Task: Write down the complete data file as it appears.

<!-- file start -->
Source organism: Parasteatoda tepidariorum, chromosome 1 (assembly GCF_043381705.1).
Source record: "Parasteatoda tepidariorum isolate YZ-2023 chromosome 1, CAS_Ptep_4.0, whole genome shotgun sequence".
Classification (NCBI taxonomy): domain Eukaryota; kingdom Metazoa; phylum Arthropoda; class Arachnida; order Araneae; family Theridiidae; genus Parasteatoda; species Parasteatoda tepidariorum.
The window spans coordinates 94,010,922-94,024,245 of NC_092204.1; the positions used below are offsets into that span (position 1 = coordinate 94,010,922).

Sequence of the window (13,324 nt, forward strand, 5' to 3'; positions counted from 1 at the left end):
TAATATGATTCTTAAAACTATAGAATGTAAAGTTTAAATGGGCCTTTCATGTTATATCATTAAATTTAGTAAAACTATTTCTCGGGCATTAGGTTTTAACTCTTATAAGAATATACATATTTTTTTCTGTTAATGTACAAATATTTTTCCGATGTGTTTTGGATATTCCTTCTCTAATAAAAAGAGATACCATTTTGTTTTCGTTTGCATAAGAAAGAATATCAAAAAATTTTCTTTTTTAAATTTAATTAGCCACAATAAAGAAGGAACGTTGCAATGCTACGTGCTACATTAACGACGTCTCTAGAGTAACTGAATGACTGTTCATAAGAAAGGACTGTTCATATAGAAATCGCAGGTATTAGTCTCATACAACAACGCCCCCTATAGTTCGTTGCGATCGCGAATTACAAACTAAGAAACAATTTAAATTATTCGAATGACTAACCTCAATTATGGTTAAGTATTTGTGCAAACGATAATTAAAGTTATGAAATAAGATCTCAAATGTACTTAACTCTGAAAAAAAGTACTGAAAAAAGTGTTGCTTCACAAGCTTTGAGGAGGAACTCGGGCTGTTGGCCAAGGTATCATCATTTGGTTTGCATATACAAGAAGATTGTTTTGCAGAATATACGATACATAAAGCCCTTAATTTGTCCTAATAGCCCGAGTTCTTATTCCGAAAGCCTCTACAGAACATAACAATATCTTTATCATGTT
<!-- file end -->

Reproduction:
Source organism: Parasteatoda tepidariorum, chromosome 1 (assembly GCF_043381705.1).
Source record: "Parasteatoda tepidariorum isolate YZ-2023 chromosome 1, CAS_Ptep_4.0, whole genome shotgun sequence".
Classification (NCBI taxonomy): domain Eukaryota; kingdom Metazoa; phylum Arthropoda; class Arachnida; order Araneae; family Theridiidae; genus Parasteatoda; species Parasteatoda tepidariorum.
The window spans coordinates 94,010,922-94,024,245 of NC_092204.1; the positions used below are offsets into that span (position 1 = coordinate 94,010,922).

Sequence of the window (13,324 nt, forward strand, 5' to 3'; positions counted from 1 at the left end):
TAATATGATTCTTAAAACTATAGAATGTAAAGTTTAAATGGGCCTTTCATGTTATATCATTAAATTTAGTAAAACTATTTCTCGGGCATTAGGTTTTAACTCTTATAAGAATATACATATTTTTTTCTGTTAATGTACAAATATTTTTCCGATGTGTTTTGGATATTCCTTCTCTAATAAAAAGAGATACCATTTTGTTTTCGTTTGCATAAGAAAGAATATCAAAAAATTTTCTTTTTTAAATTTAATTAGCCACAATAAAGAAGGAACGTTGCAATGCTACGTGCTACATTAACGACGTCTCTAGAGTAACTGAATGACTGTTCATAAGAAAGGACTGTTCATATAGAAATCGCAGGTATTAGTCTCATACAACAACGCCCCCTATAGTTCGTTGCGATCGCGAATTACAAACTAAGAAACAATTTAAATTATTCGAATGACTAACCTCAATTATGGTTAAGTATTTGTGCAAACGATAATTAAAGTTATGAAATAAGATCTCAAATGTACTTAACTCTGAAAAAAAGTACTGAAAAAAGTGTTGCTTCACAAGCTTTGAGGAGGAACTCGGGCTGTTGGCCAAGGTATCATCATTTGGTTTGCATATACAAGAAGATTGTTTTGCAGAATATACGATACATAAAGCCCTTAATTTGTCCTAATAGCCCGAGTTCTTATTCCGAAAGCCTCTACAGAACATAACAATATCTTTATCATGTT